Travel to London England

Big Ben in LondonLondon has always been a leading tourism destination and the Queen’s Diamond Jubilee in June and 2012 Olympics in July have combined to make this a hot summer. Yet after all the hype and hubbub have subsided, London will still be there with a wealth of attractions to entice visitors. Go and you’ll be charmed by the helpful locals who speak a quaint version of the King’s English and who drive on the wrong side of the road!

In Paris France admission to the churches is free while the museums charge admission. In London it’s the opposite. It costs nothing to visit the British Museum, National Gallery, and Victoria and Albert Museum whereas St. Paul’s Cathedral and Westminster Abbey levy entry fees. Visitors to both cities can purchase tourist passes which cover admission to most of the sites with entry charges. Public transportation is included with the pass in Paris but is charged extra in London. Another good deal is the River Red Rover which allows unlimited tour boat travel on the Thames River between Westminster and Greenwich.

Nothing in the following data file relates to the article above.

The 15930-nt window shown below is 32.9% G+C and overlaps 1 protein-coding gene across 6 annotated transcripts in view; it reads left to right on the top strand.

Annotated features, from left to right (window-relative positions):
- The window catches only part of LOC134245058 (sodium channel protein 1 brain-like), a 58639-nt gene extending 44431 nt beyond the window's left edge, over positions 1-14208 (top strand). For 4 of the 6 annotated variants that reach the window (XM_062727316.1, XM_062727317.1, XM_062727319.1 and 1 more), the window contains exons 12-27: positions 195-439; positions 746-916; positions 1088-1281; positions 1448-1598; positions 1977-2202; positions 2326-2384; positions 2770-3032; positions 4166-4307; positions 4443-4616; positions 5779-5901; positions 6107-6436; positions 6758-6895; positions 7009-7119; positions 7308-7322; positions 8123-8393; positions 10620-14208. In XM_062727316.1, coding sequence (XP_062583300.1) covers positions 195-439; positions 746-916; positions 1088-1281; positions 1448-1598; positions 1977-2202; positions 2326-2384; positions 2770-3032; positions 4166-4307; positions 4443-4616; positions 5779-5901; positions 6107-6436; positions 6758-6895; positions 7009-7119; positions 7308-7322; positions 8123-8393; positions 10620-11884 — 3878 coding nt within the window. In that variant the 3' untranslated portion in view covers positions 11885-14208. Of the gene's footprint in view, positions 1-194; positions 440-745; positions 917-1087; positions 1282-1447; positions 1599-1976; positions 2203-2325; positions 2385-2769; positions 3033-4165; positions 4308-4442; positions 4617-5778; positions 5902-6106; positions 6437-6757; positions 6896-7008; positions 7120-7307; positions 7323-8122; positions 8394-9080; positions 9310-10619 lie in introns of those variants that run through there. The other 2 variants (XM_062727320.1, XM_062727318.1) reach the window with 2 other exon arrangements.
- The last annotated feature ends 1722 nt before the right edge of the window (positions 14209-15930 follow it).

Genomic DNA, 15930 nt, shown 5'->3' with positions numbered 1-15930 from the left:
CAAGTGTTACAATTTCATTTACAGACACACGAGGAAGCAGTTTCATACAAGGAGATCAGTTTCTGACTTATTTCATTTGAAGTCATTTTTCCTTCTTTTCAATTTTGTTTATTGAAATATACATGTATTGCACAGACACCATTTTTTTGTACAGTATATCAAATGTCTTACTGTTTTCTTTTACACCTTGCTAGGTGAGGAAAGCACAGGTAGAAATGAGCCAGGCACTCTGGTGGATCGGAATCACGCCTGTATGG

Finding appropriate accommodations in London involves advance planning. With tens of thousands of tourists arriving in London every day, the time when you could just ring the bell at a bed and breakfast and expect to get a room is long gone. Thankfully, the internet has come to the rescue with websites like Hostelworld.com which allow you to read reviews of hundreds of places to stay and book rooms in minutes. Hotel chains like Travelodge and Premier Inn have properties all around the United Kingdom which are available at very reasonable prices.

For an inexpensive, unpretentious meal, look no further than your neighborhood English pub. You’ll find them even in the center of London. Choose a table before heading for the bar to order your food and drink. Of the fast food chains, Subway often has excellent breakfast deals and they’re everywhere. Overseas visitors usually fly into either Heathrow or Gatwick airports. Heathrow is the easier because it’s served by the London underground or “tube”. From Gatwick, you’ll find the frequent National Express buses to the Victoria Coach Station a better deal than the train. National Express offers handsome discounts to persons under 27 or over 64 so be sure to ask. Who said London was expensive?